The third senator to vote no on Friday morning, Sen. John McCainJohn McCainFive takeaways from ObamaCare repeal’s collapseTrump on healthcare: ‘It’s going to be fine’Don’t let Congress throw away our right to healthMORE (R-Ariz.), had urged a return to regular order just days before upon his dramatic return to the Senate after a brain cancer diagnosis.
“We’ve been spinning our wheels on too many important issues because we keep trying to find a way to win without help from across the aisle,” McCain said.
Dems win by staying united
Democrats face a murderous political map in next year’s midterm elections, when they will be defending 25 seats (including two Independents who caucus with Democrats) compared to 8 for Republicans.
That should have given the GOP an opportunity to divide the minority party by making Democratic senators in red states up for reelection feel pressure to back a reform bill.
Instead, it was Republicans who wavered.
Sen. Dean HellerDean HellerFive takeaways from ObamaCare repeal’s collapseDem Senate candidate slams Heller over healthcare voteTrump feud with Alaska senator intensifiesMORE (Nev.), the most vulnerable Republican up for reelection, faced pressure to oppose the bill from Nevada Gov. Brian Sandoval. So did Sen. Rob Portman (R-Ohio), who faced opposition from his state’s governor, John Kasich.
While Heller and Portman voted in favor of the final bill, their early opposition to various repeal-and-replace measures delayed McConnell’s efforts.
President Trump’s low approval ratings and the unpopularity of the GOP measures helped Democrats. So did the rising popularity in polls of ObamaCare.
The results were a victory for Senate Minority Leader Charles SchumerCharles SchumerThe Hill’s 12:30 ReportPelosi thanks GOP senators who voted against ObamaCare repealLive Coverage: Senate votes down ‘skinny’ ObamaCare repealMORE (D-N.Y.), who throughout the process preached Democratic unity.
As McCain cast his dramatic vote to kill the legislation, Schumer could be seen on camera waving his arm, urging his members not to cheer. The moment highlighted his control over the caucus.
“Our caucus was so united. Everyone from Bernie SandersBernie SandersFive takeaways from ObamaCare repeal’s collapseLive Coverage: Senate votes down ‘skinny’ ObamaCare repealSanders: Senate healthcare fight ‘totally bananas’MORE to Joe ManchinJoe ManchinFive takeaways from ObamaCare repeal’s collapseSenate heading for late night ahead of ObamaCare repeal showdownOvernight Healthcare: Four GOP senators threaten to block ‘skinny’ repeal | Healthcare groups blast skinny repeal | GOP single-payer amendment fails in SenateMORE was on the same page,” he said Friday morning, referring to the populist presidential candidate liberal independent from Vermont, and the West Virginian centrist senator.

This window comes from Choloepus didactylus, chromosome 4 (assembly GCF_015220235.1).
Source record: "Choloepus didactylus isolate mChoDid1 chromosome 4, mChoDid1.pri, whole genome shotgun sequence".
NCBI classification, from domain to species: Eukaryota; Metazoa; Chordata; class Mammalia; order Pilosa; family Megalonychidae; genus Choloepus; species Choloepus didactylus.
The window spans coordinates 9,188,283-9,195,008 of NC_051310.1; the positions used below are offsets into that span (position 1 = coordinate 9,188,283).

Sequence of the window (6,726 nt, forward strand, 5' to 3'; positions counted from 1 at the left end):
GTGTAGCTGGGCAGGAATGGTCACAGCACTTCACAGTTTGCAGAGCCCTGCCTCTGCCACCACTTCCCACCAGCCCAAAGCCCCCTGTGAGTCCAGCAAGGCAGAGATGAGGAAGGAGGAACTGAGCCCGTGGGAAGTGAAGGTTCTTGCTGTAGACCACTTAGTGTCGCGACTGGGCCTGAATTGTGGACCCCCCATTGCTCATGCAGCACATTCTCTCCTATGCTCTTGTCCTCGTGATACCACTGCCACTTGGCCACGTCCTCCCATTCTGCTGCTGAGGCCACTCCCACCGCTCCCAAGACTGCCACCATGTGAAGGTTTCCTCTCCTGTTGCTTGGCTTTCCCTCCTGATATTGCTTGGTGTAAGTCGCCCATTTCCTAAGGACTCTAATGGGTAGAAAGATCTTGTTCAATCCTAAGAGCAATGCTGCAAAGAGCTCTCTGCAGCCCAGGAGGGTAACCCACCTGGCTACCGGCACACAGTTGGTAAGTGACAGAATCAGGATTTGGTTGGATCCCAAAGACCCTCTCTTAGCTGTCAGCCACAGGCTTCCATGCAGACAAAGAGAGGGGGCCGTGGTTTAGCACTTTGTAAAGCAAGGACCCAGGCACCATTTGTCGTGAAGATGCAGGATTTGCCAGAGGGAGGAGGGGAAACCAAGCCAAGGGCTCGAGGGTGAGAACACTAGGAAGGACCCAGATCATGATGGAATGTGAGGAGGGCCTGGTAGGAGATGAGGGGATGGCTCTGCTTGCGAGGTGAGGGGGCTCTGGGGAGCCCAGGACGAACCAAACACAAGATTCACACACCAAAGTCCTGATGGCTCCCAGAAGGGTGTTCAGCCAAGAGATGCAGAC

Senate Republican divisions run deep.
Centrist and conservative Republicans were never on the same page, and McConnell’s efforts to win over one side repeatedly cost him votes from the other.
Medicaid quickly emerged as one of the thorniest issues. The Senate GOP bill included deep cuts to Medicaid and a three-year transition to end extra federal funds for Medicaid expansion.
The 20 GOP senators who represent states that expanded Medicaid worried about thousands of their constituents losing coverage. Kasich and Sandoval were loud, politically powerful voices on the issue.
GOP centrists ultimately won that battle, in that the skinny repeal bill included no Medicaid cuts. Conservatives were willing to back the skinny bill with the hope it could be improved in a conference with the Senate.
Yet it was hard to see how something could emerge from that conference that would serve both sides of the debate.
In the end, Republicans couldn’t get the 50 votes necessary to try, as three Republican senators wouldn’t support the skinny bill.
Trump threats backfire
Trump tried to up the pressure on Murkowski after she voted against three critical healthcare votes in one week.
“Senator @lisamurkowski of the Great State of Alaska really let the Republicans, and our country, down yesterday. Too bad!”
Interior Secretary Ryan Zinke called Murkowski and Sen. Dan Sullivan (R-Alaska) on Wednesday and threatened to withhold federal support for key economic development projects in the state if Murkowski didn’t line up to support the GOP’s healthcare plans.
The threats backfired badly.
Murkowski didn’t change her vote, and she was reportedly furious about the Zinke call. As the chair of the Senate Energy and Natural Resources Committee, she has power over the Interior Department’s budget, and it’s possible the pressure could have long-term negative effects for Zinke and Trump.